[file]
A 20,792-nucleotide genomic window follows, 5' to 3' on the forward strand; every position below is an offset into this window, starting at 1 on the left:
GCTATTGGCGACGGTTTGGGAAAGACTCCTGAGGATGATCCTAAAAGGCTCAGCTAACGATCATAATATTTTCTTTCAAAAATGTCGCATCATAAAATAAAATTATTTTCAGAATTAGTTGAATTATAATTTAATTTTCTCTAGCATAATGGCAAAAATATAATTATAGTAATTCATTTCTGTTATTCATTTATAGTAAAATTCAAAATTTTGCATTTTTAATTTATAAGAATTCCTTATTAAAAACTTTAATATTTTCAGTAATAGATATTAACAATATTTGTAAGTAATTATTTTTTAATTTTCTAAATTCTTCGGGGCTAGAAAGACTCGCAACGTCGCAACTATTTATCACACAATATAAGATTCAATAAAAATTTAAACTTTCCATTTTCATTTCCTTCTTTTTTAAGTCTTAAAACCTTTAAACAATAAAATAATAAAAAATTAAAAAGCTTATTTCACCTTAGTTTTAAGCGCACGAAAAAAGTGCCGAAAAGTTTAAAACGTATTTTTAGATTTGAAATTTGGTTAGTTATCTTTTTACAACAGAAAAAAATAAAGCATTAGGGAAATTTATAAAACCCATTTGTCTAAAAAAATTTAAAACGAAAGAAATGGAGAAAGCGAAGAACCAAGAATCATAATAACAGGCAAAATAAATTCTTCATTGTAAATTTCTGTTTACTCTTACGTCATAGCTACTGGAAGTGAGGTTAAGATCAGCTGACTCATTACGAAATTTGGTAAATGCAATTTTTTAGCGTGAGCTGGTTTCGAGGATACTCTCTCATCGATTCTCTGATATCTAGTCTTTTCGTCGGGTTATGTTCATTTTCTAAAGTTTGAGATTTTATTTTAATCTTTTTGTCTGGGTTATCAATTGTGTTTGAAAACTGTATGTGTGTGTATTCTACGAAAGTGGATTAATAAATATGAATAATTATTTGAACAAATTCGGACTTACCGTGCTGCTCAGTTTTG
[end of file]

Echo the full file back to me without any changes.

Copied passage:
A 20,792-nucleotide genomic window follows, 5' to 3' on the forward strand; every position below is an offset into this window, starting at 1 on the left:
GCTATTGGCGACGGTTTGGGAAAGACTCCTGAGGATGATCCTAAAAGGCTCAGCTAACGATCATAATATTTTCTTTCAAAAATGTCGCATCATAAAATAAAATTATTTTCAGAATTAGTTGAATTATAATTTAATTTTCTCTAGCATAATGGCAAAAATATAATTATAGTAATTCATTTCTGTTATTCATTTATAGTAAAATTCAAAATTTTGCATTTTTAATTTATAAGAATTCCTTATTAAAAACTTTAATATTTTCAGTAATAGATATTAACAATATTTGTAAGTAATTATTTTTTAATTTTCTAAATTCTTCGGGGCTAGAAAGACTCGCAACGTCGCAACTATTTATCACACAATATAAGATTCAATAAAAATTTAAACTTTCCATTTTCATTTCCTTCTTTTTTAAGTCTTAAAACCTTTAAACAATAAAATAATAAAAAATTAAAAAGCTTATTTCACCTTAGTTTTAAGCGCACGAAAAAAGTGCCGAAAAGTTTAAAACGTATTTTTAGATTTGAAATTTGGTTAGTTATCTTTTTACAACAGAAAAAAATAAAGCATTAGGGAAATTTATAAAACCCATTTGTCTAAAAAAATTTAAAACGAAAGAAATGGAGAAAGCGAAGAACCAAGAATCATAATAACAGGCAAAATAAATTCTTCATTGTAAATTTCTGTTTACTCTTACGTCATAGCTACTGGAAGTGAGGTTAAGATCAGCTGACTCATTACGAAATTTGGTAAATGCAATTTTTTAGCGTGAGCTGGTTTCGAGGATACTCTCTCATCGATTCTCTGATATCTAGTCTTTTCGTCGGGTTATGTTCATTTTCTAAAGTTTGAGATTTTATTTTAATCTTTTTGTCTGGGTTATCAATTGTGTTTGAAAACTGTATGTGTGTGTATTCTACGAAAGTGGATTAATAAATATGAATAATTATTTGAACAAATTCGGACTTACCGTGCTGCTCAGTTTTG